Sunday, 15 June 2014

Barcelona: 4 days and 8 sights

Day 1: Arrival and first steps

Badalona

We were booked on an 8am flight from Berlin’s Schönefeld Airport which was due to take us to the sunny Barcelona in about two and a half hours. As we got to the destination airport, our first concern was to secure a 4-day Barcelona public transport card, which would allow us to explore the city at our ease. Once this was out of the way, we took the train to Badalona, where our hotel was. We stayed at the very welcoming Hotel Miramar whose friendly staff and seafront view provided a great start to what was already looking like a great holiday. Badalona charmed us from the very start, but if I were to make any recommendations before booking your stay there, I would suggest brushing up your Spanish skills before doing so, because English will rarely get you too far. This however, did not stop us from having our daily breakfast at the local café L’Antic Café de la Rambla.

Badalona





The afternoon was spent sightseeing, and we started with La Sagrada Família, designed by the Catalan architect Antoni Gaudí. The imposing Roman Catholic Church is still under construction, but that doesn’t seem to affect its beauty, and Gaudí’s own adaptation of Gothic architecture makes it one of the most spectacular buildings I have ever seen. Following the trail of Gaudí’s flamboyant architectural style led us to our second stop of the day – Park Güell. Regardless of what visitor entrance you use, it is impossible not to notice the serpentine bench on the main terrace whose mosaic was designed by Gaudí’s collaborator, Josep Maria Jujol. Equally fascinating are the bird nests adorning the terrace walls and the Chamber of the Hundred Columns.  Would I recommend park Güell to anyone wanting to visit Barcelona? – Absolutely.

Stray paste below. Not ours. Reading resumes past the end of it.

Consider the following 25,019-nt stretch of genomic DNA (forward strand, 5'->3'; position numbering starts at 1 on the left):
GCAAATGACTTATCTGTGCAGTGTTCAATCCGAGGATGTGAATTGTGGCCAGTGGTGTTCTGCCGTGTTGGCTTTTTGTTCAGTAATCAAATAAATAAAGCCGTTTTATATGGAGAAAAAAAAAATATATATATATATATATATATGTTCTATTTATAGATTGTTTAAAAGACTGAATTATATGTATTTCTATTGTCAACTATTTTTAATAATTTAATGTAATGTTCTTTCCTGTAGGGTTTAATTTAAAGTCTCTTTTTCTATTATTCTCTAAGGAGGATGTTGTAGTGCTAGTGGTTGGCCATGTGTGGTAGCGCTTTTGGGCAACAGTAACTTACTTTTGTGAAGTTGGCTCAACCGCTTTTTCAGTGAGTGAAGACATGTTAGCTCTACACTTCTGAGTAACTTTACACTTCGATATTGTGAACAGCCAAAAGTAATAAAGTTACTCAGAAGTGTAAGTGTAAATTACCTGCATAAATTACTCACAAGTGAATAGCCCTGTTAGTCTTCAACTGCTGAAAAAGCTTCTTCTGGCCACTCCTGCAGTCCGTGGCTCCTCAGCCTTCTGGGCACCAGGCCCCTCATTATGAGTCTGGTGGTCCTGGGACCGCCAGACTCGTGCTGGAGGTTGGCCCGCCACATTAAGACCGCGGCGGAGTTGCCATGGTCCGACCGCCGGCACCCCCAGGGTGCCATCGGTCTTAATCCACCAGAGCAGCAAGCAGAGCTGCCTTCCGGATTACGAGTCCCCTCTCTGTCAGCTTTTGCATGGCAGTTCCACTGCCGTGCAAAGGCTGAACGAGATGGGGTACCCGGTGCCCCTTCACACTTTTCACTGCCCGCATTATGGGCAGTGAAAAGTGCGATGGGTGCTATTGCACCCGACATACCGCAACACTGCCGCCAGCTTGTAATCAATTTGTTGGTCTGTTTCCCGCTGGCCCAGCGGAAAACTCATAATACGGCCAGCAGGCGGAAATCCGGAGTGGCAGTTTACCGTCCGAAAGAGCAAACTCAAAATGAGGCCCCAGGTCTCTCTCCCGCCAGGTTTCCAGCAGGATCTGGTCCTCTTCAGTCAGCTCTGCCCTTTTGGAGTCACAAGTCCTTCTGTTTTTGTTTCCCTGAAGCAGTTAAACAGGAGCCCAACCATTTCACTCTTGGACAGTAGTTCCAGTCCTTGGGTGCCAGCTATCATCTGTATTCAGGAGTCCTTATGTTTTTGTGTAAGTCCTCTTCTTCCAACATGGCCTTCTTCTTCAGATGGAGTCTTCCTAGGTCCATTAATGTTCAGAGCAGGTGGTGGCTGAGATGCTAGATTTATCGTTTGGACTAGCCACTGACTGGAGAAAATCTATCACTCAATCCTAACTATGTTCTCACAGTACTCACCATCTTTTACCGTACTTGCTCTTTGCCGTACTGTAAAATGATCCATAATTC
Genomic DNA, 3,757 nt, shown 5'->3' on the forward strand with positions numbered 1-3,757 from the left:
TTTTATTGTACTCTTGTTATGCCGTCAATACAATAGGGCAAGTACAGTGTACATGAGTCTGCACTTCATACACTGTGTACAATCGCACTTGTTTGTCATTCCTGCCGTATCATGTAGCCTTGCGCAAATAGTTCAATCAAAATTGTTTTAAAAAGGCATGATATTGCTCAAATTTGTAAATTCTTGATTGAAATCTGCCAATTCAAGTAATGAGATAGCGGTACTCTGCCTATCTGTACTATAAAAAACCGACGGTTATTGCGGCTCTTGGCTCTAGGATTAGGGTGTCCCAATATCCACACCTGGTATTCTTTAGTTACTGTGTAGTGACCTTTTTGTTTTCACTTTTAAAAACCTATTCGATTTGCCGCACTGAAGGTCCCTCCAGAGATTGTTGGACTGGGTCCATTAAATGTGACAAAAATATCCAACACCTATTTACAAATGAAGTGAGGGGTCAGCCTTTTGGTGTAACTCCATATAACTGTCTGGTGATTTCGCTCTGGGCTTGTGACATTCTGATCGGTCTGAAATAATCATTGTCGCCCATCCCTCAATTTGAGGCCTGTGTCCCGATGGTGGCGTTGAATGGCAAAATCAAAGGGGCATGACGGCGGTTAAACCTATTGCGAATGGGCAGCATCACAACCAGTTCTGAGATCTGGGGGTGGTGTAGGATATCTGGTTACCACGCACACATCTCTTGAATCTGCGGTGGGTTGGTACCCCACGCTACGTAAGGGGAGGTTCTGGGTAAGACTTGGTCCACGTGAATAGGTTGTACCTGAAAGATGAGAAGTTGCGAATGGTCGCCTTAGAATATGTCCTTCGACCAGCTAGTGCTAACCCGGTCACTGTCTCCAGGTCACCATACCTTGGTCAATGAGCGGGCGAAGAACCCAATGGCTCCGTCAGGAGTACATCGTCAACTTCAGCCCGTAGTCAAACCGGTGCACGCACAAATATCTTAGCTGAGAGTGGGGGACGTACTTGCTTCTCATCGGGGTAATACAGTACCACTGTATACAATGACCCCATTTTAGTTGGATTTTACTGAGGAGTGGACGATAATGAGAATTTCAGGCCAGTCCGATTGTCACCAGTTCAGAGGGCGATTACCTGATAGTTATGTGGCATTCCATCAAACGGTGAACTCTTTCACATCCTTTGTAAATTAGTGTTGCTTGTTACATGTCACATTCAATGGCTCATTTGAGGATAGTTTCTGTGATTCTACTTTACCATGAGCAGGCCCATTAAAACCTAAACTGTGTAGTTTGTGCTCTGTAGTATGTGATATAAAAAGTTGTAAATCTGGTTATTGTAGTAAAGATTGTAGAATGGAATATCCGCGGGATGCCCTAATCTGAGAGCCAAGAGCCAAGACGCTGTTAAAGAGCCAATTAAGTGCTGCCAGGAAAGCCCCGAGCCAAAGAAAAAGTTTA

Travel Tip Day 1: Those of you who want to take the perfect shot of Gaudí’s multicoloured salamander in Park Güell, also known as “el drac”, should be willing to wait in line and not let themselves be too put off by the unending throngs of people surrounding the sculpture.


The Travel Corner

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